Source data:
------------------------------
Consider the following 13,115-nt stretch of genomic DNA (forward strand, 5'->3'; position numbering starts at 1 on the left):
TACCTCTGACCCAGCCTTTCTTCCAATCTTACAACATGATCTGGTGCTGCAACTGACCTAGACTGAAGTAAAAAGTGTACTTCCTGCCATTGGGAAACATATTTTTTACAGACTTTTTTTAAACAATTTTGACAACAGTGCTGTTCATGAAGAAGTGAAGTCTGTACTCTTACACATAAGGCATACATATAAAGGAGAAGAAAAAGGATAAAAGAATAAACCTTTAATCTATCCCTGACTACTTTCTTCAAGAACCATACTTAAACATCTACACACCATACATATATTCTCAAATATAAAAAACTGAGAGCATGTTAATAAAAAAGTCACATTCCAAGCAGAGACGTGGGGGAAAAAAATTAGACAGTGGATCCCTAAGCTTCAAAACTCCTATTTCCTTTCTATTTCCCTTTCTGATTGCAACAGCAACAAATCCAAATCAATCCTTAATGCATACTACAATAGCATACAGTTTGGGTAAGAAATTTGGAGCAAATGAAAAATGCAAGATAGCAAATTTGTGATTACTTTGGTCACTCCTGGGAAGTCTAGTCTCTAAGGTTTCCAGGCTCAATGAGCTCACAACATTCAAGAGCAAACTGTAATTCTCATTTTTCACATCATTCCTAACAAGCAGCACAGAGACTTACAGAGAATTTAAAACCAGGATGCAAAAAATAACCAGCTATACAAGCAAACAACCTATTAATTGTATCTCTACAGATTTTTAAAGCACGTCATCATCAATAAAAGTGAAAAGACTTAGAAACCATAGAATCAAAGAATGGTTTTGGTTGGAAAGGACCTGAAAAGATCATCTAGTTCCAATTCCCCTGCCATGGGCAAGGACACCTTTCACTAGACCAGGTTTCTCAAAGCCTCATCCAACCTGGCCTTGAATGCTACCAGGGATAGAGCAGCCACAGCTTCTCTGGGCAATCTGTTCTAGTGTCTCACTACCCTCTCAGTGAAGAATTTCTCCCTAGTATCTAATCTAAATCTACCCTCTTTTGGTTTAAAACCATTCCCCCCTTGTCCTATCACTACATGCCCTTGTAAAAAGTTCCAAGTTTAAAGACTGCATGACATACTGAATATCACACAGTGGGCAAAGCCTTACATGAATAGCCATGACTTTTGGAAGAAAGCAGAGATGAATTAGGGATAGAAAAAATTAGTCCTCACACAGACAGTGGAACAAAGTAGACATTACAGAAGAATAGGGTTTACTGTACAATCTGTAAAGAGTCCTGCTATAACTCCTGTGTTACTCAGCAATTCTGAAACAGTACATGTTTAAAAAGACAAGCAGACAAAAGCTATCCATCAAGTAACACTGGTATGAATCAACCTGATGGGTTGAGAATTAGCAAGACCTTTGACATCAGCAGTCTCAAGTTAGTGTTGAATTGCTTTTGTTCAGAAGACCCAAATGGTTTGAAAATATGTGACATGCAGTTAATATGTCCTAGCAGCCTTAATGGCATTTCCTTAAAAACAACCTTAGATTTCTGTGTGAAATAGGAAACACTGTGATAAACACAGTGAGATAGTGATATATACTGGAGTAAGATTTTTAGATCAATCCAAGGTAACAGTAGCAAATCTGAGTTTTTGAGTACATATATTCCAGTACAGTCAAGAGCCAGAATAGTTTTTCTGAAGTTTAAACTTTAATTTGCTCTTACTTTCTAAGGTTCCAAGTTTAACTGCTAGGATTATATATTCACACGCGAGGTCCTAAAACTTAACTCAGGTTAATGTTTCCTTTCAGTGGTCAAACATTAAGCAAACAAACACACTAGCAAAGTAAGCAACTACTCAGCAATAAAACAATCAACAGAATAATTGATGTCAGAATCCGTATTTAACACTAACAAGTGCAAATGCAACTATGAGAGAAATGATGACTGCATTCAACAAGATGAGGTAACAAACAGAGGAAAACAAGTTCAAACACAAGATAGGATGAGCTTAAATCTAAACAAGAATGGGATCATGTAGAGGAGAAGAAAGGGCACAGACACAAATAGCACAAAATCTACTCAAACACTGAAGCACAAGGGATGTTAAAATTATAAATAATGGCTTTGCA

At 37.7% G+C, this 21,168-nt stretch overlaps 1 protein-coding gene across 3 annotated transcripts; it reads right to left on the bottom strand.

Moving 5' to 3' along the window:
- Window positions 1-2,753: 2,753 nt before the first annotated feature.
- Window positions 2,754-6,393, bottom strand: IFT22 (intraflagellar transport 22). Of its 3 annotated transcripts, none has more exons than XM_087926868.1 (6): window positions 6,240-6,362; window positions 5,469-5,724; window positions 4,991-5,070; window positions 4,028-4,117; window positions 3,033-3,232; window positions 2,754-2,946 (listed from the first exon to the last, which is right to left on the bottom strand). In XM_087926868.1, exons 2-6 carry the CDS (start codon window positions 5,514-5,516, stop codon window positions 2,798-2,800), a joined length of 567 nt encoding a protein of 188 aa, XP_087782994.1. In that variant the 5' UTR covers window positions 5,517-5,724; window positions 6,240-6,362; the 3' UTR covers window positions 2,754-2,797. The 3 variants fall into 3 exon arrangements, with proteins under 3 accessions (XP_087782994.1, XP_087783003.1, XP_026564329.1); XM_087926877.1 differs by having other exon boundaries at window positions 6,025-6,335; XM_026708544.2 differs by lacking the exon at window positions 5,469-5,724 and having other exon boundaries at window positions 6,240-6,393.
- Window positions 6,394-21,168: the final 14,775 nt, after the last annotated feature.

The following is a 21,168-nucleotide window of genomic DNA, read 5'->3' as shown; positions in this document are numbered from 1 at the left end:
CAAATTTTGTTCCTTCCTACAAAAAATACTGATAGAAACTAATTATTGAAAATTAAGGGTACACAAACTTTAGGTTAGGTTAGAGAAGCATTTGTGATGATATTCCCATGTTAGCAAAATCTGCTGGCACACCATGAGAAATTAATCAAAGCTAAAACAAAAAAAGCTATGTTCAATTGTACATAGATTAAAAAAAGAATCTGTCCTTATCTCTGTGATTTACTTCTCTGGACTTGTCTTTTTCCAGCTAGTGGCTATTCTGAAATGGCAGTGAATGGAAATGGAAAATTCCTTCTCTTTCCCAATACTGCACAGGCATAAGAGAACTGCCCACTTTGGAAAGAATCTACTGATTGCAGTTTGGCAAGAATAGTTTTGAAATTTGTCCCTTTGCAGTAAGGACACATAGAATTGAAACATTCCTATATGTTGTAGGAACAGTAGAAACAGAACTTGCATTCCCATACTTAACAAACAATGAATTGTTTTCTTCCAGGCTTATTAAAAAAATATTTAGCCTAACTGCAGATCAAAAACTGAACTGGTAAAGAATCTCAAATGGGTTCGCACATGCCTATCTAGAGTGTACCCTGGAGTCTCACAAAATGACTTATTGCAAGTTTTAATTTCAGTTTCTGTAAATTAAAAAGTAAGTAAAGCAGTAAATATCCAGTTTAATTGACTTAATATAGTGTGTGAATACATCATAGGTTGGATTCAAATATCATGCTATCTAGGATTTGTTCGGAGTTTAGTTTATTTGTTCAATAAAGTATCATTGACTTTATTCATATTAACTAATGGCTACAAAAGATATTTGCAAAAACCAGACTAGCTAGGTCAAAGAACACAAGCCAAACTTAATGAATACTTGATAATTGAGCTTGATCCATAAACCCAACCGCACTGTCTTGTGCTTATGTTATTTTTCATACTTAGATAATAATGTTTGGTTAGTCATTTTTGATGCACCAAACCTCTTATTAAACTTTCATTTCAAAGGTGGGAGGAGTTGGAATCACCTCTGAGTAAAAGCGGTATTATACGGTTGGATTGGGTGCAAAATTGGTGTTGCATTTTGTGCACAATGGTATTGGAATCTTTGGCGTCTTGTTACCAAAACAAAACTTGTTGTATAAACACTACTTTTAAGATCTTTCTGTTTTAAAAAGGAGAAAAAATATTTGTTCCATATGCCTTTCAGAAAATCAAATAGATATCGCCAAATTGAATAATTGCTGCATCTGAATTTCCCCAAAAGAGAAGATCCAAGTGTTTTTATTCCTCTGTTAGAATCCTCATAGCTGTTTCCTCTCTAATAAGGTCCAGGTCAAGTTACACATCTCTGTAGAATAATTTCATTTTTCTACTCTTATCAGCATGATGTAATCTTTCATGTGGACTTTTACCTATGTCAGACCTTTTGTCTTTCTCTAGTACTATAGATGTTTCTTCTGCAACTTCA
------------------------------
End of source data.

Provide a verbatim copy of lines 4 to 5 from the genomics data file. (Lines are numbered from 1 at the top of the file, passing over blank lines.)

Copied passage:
Moving 5' to 3' along the window:
- Window positions 1-2,753: 2,753 nt before the first annotated feature.